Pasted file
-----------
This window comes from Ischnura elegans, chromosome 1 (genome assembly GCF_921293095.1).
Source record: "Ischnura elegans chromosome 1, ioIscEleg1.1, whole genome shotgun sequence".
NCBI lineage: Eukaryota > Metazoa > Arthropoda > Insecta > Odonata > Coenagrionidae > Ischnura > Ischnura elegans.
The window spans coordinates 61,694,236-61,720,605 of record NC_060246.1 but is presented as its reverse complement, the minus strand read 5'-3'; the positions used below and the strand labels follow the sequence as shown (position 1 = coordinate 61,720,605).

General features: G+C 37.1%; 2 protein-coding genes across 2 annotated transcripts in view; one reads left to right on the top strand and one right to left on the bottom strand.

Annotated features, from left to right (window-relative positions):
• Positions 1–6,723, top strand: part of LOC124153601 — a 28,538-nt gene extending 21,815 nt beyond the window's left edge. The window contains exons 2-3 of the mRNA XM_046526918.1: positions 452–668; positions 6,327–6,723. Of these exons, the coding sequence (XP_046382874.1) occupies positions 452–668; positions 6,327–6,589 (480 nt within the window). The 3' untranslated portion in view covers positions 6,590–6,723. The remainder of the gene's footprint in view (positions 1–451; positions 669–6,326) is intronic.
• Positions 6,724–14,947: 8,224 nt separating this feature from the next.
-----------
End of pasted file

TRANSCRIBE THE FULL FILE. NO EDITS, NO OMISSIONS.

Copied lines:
This window comes from Ischnura elegans, chromosome 1 (genome assembly GCF_921293095.1).
Source record: "Ischnura elegans chromosome 1, ioIscEleg1.1, whole genome shotgun sequence".
NCBI lineage: Eukaryota > Metazoa > Arthropoda > Insecta > Odonata > Coenagrionidae > Ischnura > Ischnura elegans.
The window spans coordinates 61,694,236-61,720,605 of record NC_060246.1 but is presented as its reverse complement, the minus strand read 5'-3'; the positions used below and the strand labels follow the sequence as shown (position 1 = coordinate 61,720,605).

General features: G+C 37.1%; 2 protein-coding genes across 2 annotated transcripts in view; one reads left to right on the top strand and one right to left on the bottom strand.

Annotated features, from left to right (window-relative positions):
• Positions 1–6,723, top strand: part of LOC124153601 — a 28,538-nt gene extending 21,815 nt beyond the window's left edge. The window contains exons 2-3 of the mRNA XM_046526918.1: positions 452–668; positions 6,327–6,723. Of these exons, the coding sequence (XP_046382874.1) occupies positions 452–668; positions 6,327–6,589 (480 nt within the window). The 3' untranslated portion in view covers positions 6,590–6,723. The remainder of the gene's footprint in view (positions 1–451; positions 669–6,326) is intronic.
• Positions 6,724–14,947: 8,224 nt separating this feature from the next.